Openshift on AWS Caveats

Cloud versus on-premises based Openshift deployments have their own unique set of challenges. From a consulting perspective, I generally view cloud as easier in terms of orchestration, but with the possibility of deeper technical issues.

The main challenges people seem to face with OCP on AWS are integration with the cloud plugin, registry storage, DNS, and successfully managing the AWS and Openshift layers in harmony:

Openshift on AWS architecture

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Some time last year Prometheus became a technical preview for Openshift. That same month I rolled onto a project with some pretty steep architectural layouts of handling metrics. I spent several sprints hacking out of the box features and configurations into Openshift’s Prometheus deployment. All of this changed towards the end with the introduction of the Monitoring Operator. I’ll be writing about that at a later date, I’m still working out some kinks in my home lab.

Prometheus is an open-source systems monitoring and alerting toolkit originally built at SoundCloud. Since its inception in 2012, many companies and organizations have adopted Prometheus, and the project has a very active developer and user community. It is now a standalone open source project and maintained independently of any company. To emphasize this, and to clarify the project’s governance structure, Prometheus joined the Cloud Native Computing Foundation in 2016 as the second hosted project, after Kubernetes.

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Building Thie Site (Again)

My previous setup wasn’t very agile. It was fun scrapping some shell scripts together but it wasn’t very agile or flexible.

This new incarnation is generated using Octopress. It’s a pretty simple deployment and not that much different from my previous setup. I didn’t need to change much from my original deployment script. I took a pretty basic theme and ripped most of it out to emulate the old site as much as I could. Currently this falls apart on mobile browsers.

I literally just kick this off with a shell script to a tiny ec2 instance.

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Accessing the Kubernetes Dashboard

Not of much use right now, but simple to set up:

kubectl create -f
kubectl proxy
Starting to serve on
ssh -L 8001: -N <hostname>
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Learning these new hip container orchestration tools can be intimidating. I remember learning OpenShift the first time and slamming my face against the keyboard for days as my installer would fail 35 minutes out of an hour in. Learning these tools can also be cumbersome for us who self practice if you use a cloud service.

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Plotting Banned Hosts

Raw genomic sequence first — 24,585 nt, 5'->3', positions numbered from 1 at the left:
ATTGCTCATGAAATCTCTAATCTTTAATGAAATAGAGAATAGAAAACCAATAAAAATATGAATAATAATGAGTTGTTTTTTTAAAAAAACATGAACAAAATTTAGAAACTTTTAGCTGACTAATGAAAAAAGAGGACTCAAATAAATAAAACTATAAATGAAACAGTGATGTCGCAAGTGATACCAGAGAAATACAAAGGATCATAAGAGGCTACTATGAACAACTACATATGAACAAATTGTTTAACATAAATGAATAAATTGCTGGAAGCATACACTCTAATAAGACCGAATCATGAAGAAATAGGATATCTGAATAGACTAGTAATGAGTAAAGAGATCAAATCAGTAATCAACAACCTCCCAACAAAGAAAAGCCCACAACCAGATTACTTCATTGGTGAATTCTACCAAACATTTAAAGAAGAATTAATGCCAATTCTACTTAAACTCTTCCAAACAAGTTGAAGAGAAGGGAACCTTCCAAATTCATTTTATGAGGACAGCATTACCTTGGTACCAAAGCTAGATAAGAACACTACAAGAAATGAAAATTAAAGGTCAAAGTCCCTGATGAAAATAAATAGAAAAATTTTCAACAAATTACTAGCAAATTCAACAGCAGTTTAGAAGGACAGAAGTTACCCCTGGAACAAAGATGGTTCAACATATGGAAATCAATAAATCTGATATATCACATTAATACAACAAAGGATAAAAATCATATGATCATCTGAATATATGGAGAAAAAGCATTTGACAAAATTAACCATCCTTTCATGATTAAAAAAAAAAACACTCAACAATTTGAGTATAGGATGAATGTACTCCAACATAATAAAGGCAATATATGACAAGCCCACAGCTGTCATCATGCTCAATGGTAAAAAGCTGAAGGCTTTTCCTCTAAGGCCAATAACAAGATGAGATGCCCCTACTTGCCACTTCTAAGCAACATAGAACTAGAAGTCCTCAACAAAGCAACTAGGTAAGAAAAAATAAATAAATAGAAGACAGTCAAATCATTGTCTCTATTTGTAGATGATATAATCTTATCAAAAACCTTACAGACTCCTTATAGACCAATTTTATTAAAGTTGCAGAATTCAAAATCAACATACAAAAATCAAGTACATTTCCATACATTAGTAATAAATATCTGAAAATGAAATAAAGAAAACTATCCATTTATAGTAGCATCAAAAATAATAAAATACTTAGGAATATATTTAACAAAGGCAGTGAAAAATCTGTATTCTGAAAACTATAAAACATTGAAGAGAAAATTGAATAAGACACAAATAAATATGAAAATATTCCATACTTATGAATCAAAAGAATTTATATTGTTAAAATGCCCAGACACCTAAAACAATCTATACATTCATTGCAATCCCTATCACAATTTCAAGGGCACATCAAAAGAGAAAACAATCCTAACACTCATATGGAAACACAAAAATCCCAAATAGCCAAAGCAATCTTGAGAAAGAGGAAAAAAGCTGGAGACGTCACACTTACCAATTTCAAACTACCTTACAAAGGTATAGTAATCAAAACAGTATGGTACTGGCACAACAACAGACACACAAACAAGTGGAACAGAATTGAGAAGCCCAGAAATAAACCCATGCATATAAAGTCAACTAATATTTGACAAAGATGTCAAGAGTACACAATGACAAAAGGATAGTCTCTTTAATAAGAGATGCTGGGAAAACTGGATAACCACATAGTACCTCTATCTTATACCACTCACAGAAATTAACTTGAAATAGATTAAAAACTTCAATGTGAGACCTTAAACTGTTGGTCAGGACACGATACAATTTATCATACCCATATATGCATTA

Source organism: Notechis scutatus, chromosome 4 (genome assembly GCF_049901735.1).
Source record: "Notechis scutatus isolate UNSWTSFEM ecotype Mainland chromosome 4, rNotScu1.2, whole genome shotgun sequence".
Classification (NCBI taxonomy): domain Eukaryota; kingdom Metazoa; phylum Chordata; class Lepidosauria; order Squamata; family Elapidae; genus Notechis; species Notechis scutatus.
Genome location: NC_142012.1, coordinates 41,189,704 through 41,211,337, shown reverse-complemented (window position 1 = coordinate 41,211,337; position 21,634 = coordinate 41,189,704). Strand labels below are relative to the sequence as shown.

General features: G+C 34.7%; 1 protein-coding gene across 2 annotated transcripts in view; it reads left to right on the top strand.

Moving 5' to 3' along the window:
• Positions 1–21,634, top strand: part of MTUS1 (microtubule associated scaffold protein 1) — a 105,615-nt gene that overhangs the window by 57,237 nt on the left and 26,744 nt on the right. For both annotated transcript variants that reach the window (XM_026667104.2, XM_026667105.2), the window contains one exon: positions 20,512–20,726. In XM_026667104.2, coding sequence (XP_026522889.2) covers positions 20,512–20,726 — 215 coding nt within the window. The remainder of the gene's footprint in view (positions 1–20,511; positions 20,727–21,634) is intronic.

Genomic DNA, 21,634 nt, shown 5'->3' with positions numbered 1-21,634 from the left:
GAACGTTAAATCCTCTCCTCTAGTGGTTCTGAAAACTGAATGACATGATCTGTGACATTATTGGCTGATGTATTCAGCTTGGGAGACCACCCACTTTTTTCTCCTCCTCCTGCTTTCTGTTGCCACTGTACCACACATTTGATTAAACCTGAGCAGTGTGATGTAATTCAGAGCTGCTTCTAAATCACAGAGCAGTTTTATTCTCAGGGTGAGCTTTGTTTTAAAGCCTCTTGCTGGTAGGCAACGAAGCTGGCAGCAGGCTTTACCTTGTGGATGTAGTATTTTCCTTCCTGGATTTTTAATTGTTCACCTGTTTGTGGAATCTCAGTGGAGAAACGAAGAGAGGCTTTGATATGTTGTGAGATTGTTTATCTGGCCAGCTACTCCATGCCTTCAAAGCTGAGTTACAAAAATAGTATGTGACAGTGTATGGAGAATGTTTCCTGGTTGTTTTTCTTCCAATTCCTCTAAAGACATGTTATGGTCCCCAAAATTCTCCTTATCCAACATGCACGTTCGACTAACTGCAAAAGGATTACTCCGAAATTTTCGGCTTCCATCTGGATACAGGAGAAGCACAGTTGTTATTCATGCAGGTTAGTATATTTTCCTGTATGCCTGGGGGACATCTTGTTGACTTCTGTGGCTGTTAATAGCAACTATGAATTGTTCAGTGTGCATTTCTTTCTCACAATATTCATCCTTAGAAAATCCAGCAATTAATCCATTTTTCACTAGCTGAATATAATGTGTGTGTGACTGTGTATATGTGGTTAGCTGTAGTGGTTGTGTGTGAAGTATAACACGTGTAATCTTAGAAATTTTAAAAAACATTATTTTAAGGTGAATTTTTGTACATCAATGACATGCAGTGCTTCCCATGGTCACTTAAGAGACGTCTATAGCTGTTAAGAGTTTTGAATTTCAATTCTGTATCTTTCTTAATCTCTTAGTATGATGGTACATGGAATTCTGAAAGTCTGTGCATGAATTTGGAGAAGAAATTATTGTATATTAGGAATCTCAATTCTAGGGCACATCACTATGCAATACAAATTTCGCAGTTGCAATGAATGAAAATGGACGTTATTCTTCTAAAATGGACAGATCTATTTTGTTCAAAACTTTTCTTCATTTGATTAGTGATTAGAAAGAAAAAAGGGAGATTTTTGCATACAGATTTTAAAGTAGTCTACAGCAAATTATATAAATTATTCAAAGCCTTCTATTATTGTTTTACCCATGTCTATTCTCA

I’ve had some extra time this week. I made a quick and dirty way to automatically plot nodes I ban from this site. This has been done before and the code is public, I’ll probably check out those examples next week to compare. I added an extra action to Fail2ban to append each IP to a text file. I have an hourly cronjob generating a new plot and throwing it into html/images/. Part of it calls on this Rscript:


  ipVector <- strsplit(readLines("banned.txt"), '\n')
  list <- ip_api(ipVector, delay = TRUE)
  newmap <- getMap(resolution = "li")

  png(file = 'plot.png', width=992, height=553, res=45)

  points(list$longitude, list$latitude, col = "red", pch=10)
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This site is hosted using Amazon Web Services. I don’t have much preference with cloud providers, but I needed some experience with ec2 instances. Amazon’s security groups have made securing things pretty trivial, especially with my simple use case.

Seeing a growing emphasis on security in the last decade has been really interesting. I always viewed it as a checkbox for job qualification, as opposed to a career track (In a similar argument to how, a building contractor should be naturally qualified at securing a structure, since he knows how they are from the inside-out) so I used to question the need for “Security Teams.” Later on I learned it’s necessary for resource management and ensuring product delivery.

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Building This Site [Legacy]

This is no longer relevant.

I have no idea how to make a website. I considered reading into best practices and learning whatever web people do, but making things up as I go along is a lot more interesting. The only webserver experience I have is the occasional IT exam question, and most of that is the equivalent of hitting a switch. So, everything here is subject to change any time.

Most things I’m interested in sharing are pretty reasonable by hand - I don’t need any fancy databases or dynamic pages, and I also don’t want to re-learn some tool every time I haven’t touched things in awhile. This wasn’t a big deal until the idea of maintaining a blog came up. I write most pages on my personal laptop and use a small Ansible playbook to synchronize the two. Currently this is pretty basic:

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